See Mortgage Rate Quotes for Your Home
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In Florida, the average rate for a 30-year fixed-rate mortgage is currently 3.97%. The 15-year fixed-rate average is 3.45%, while the 5/1 adjustable-rate mortgage (ARM) average is 3.62%.
|Loan type||Average rate||Weekly change||3-month change|
|Loan type||Average rate||Weekly change|
Mortgage rates can change from week to week, which makes it harder to know when you should lock in your rate. To understand more about comparing loan offers, read our analysis of Florida's home loan rates and how they vary by company and location.
How Much Do Florida Mortgage Rates Vary?
The highest and lowest mortgage rates in the Sunshine State cover a range of 150 basis points. The low rate for a 30-year mortgage was 3.38%, compared to a high of 4.88%. To show what this significant difference can mean for your budget, we applied these rates to real dollar amounts and calculated the difference in interest.
Taking a home value of $200,000 as an example, we found that the lowest and highest rates in Florida resulted in a difference of almost $50,192 in lifetime interest. Each month, the principal and interest you pay at the highest rate would be $140 more than the lowest rate. While your own numbers will vary, this example demonstrates the potential value of a lower mortgage rate. You can start your own search for rates with the tool above.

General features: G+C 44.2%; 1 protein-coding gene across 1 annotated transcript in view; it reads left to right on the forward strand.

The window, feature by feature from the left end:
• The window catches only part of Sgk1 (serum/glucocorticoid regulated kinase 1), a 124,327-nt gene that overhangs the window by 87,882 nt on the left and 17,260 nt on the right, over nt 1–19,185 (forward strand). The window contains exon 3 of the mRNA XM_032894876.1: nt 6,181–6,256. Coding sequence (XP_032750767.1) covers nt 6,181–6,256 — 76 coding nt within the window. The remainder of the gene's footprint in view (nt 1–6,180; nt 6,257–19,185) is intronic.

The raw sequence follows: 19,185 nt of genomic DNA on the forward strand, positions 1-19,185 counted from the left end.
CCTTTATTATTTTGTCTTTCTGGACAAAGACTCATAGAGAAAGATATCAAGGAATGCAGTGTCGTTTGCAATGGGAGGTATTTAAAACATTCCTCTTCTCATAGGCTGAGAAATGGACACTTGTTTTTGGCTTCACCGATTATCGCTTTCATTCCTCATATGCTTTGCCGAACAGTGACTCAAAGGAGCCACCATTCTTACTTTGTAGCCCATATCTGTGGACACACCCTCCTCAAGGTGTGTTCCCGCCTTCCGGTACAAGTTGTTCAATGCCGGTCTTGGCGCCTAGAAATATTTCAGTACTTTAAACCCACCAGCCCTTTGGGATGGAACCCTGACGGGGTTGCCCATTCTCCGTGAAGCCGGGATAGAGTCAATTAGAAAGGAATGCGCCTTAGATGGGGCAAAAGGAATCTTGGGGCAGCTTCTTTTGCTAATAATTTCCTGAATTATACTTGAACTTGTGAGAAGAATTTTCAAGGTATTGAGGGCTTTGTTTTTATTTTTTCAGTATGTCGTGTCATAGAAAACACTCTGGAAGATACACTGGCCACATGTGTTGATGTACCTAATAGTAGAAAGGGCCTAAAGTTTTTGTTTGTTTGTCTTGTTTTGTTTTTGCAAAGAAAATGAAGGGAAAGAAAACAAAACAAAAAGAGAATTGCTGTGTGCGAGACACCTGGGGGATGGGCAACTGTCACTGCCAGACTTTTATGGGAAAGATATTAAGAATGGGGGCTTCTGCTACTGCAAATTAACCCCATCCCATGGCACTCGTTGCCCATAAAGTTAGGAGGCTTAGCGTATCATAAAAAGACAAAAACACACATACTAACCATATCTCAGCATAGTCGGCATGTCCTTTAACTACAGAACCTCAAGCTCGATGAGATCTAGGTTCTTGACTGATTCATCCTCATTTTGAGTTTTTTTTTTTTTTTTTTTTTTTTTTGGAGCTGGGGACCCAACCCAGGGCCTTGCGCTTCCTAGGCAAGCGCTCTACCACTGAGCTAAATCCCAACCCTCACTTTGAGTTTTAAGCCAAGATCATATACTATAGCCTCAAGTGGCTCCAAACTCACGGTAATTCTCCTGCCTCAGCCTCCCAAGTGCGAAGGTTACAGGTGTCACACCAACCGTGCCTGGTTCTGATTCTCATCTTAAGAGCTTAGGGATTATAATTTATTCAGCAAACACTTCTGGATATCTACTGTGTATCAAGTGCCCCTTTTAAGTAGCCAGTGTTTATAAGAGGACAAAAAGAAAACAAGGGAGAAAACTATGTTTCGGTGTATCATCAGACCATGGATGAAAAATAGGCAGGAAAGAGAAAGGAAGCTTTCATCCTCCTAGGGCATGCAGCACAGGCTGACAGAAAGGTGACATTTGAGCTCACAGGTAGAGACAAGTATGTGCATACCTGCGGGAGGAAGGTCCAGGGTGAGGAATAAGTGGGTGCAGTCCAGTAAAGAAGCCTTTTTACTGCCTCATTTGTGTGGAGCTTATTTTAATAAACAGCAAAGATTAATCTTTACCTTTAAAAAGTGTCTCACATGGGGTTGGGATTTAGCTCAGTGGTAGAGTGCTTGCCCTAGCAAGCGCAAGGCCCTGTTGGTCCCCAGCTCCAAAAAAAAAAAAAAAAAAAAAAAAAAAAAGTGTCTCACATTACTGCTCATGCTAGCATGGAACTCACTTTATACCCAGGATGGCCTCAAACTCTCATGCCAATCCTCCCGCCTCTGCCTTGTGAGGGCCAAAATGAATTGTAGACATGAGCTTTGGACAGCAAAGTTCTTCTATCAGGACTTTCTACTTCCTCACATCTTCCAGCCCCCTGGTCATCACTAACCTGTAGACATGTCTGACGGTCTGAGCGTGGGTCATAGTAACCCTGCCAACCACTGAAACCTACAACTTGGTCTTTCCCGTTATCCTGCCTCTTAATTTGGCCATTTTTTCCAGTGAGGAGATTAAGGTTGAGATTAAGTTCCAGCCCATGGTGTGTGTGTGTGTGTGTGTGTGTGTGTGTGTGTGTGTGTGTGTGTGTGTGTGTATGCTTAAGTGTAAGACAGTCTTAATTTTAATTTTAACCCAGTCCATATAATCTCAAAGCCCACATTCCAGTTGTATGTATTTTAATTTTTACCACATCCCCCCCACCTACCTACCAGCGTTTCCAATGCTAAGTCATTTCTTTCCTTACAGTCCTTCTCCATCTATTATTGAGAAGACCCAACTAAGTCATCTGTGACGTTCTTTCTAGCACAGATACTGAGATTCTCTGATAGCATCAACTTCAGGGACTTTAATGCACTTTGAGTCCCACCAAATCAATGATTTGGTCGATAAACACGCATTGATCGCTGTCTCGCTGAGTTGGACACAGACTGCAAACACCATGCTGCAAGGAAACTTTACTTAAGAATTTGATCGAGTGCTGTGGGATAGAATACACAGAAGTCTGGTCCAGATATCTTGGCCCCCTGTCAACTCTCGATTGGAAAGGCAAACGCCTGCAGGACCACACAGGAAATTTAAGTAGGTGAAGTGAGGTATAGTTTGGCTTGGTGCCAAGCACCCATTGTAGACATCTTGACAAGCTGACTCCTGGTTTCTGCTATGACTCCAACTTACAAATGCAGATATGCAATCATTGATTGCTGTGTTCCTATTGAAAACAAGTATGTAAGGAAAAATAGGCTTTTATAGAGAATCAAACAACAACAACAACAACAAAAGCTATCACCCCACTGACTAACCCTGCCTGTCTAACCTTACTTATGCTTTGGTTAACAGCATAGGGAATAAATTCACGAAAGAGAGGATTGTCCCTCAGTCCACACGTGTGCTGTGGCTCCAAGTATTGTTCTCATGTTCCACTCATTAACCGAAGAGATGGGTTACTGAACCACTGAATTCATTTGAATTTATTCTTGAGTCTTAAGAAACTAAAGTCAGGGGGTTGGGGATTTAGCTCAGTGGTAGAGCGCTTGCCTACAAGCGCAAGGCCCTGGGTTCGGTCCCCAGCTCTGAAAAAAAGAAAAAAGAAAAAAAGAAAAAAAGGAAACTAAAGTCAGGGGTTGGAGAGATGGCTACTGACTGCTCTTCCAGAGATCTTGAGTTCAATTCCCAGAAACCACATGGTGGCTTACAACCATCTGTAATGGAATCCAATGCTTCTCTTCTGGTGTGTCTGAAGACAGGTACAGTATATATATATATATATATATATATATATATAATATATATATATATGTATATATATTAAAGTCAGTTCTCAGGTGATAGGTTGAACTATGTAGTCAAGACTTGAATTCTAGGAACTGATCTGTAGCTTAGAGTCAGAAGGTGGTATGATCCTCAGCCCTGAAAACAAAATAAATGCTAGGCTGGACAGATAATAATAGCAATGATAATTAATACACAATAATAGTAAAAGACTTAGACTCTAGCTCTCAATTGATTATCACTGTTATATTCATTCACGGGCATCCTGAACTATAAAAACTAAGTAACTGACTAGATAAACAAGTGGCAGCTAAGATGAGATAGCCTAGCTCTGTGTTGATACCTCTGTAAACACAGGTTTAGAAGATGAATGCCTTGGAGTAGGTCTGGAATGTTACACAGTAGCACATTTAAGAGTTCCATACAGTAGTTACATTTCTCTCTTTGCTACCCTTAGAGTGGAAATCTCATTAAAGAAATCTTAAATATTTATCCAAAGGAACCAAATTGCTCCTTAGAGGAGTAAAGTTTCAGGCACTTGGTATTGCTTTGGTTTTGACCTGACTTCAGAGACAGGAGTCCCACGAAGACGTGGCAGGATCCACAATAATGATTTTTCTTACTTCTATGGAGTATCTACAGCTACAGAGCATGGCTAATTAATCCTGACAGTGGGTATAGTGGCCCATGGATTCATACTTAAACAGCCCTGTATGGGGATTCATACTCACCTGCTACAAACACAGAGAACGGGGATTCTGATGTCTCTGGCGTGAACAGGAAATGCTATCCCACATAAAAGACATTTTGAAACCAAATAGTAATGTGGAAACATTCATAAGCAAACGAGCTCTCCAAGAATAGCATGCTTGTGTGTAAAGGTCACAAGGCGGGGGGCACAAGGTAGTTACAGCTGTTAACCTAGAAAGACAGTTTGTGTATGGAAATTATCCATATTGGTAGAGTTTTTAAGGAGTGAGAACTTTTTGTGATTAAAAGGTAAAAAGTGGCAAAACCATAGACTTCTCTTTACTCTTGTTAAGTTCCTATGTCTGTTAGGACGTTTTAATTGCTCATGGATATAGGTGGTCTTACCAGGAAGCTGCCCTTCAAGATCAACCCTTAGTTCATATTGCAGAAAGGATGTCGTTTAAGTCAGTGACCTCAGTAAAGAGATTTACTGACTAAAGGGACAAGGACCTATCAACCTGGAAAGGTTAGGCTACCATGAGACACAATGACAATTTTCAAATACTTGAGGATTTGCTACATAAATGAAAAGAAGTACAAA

Comparing Home Loan Rates by Bank
Our survey of mortgage rates in the Sunshine State also covered rates offered by each major bank. The following graph visualizes the variations among some of Florida's largest mortgage lenders.
While these rates may change from day to day, it's clear from the data that there's a fair amount of variation from bank to bank. Based on the theoretical assumptions used to obtain these estimates, a mortgage at the lowest rate would cost $708 per month in principal and interest, which is significantly less than the monthly cost of $848 at the highest rate.
Are Home Loan Rates Rising in Florida?
For 2019, mortgage rates in Florida and across the rest of the country might not rise as much as previously anticipated. The Federal Reserve's Open Market Committee (FOMC) recently announced that it would adopt a data-dependent "wait-and-see" approach to future rate hikes, which may potentially indicate a reduction in the number of rate hikes we saw in 2018.
The target federal funds rate represents the interest rate that banks pay to borrow money to fund their operations. Due to the correlation of the federal funds rate to long-term mortgage rates, the FOMC's periodic announcements are viewed as indicators of future rate trends. There may be slight disconnects between mortgage rates and the fed funds rate due to changes in consumer demand, credit concerns and incremental costs incurred through the lending process.